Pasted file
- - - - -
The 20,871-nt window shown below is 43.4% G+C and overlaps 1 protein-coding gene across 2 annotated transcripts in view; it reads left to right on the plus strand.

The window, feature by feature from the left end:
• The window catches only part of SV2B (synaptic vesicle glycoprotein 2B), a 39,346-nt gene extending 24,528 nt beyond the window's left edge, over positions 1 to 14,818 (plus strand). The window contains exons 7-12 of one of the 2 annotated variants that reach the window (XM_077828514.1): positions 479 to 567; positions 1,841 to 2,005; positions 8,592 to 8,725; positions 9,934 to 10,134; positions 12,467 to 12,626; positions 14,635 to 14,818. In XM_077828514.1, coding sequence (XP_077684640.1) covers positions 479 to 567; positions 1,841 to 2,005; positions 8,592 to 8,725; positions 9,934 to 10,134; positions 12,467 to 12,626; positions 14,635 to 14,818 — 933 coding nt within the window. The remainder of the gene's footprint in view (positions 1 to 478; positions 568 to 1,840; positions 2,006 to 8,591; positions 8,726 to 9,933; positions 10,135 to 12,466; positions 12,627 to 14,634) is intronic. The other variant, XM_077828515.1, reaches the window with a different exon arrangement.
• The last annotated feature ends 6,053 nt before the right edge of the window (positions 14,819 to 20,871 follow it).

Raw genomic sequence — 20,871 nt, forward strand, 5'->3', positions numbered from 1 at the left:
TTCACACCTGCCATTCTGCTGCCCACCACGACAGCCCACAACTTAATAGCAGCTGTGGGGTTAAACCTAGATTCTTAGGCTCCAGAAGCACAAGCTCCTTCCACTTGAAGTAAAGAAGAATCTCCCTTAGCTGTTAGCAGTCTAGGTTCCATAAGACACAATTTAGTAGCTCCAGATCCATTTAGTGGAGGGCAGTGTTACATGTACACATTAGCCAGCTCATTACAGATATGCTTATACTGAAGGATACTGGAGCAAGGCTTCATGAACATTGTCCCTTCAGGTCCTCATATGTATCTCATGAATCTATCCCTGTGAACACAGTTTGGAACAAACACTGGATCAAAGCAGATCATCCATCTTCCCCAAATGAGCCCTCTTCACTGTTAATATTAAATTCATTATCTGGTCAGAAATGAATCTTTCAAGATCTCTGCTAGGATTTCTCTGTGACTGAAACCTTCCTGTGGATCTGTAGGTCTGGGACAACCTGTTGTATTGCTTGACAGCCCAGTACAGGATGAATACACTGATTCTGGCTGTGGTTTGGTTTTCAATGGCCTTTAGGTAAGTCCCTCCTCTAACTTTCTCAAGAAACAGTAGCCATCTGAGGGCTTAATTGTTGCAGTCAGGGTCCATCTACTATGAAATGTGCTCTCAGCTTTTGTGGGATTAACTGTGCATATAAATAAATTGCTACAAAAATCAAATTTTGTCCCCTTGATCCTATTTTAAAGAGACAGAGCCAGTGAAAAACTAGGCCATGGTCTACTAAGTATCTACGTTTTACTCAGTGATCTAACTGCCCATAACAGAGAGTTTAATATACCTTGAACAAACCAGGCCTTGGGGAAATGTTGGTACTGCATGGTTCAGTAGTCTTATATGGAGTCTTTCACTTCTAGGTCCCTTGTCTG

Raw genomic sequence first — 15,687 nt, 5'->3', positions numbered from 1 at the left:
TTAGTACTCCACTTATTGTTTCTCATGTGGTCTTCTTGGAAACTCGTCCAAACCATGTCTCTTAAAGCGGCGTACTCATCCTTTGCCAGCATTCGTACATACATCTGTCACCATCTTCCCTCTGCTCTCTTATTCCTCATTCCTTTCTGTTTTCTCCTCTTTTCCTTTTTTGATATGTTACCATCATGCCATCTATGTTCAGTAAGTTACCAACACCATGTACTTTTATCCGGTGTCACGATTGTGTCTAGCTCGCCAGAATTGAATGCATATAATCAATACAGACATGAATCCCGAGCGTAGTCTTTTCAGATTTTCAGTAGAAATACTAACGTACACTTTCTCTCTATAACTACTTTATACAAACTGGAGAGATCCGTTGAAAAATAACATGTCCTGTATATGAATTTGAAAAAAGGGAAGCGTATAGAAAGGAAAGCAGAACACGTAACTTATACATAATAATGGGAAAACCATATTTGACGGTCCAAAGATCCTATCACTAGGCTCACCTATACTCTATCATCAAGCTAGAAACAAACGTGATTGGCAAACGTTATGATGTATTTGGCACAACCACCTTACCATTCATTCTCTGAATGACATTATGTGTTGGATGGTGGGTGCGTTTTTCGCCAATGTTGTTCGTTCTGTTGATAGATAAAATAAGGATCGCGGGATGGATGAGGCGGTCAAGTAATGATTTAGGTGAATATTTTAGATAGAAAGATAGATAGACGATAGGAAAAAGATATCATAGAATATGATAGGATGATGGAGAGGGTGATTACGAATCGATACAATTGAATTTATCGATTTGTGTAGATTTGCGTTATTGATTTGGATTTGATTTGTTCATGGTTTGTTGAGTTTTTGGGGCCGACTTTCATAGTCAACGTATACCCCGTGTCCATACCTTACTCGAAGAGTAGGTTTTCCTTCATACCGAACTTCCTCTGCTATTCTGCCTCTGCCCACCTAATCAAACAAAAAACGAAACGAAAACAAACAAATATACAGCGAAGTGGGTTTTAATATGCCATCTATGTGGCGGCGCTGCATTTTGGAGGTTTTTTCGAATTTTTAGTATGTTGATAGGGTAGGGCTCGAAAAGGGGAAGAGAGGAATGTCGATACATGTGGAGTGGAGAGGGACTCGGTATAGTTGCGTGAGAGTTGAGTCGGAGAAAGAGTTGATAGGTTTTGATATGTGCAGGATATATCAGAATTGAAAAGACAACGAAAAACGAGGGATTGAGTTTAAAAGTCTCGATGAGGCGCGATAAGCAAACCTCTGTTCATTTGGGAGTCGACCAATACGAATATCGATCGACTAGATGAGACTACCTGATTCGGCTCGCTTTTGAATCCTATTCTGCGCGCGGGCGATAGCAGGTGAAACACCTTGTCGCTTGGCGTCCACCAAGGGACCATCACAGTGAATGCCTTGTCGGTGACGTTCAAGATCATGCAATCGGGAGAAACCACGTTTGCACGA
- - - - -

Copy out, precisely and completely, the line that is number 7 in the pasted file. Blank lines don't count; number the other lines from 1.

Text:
Raw genomic sequence first — 15,687 nt, 5'->3', positions numbered from 1 at the left: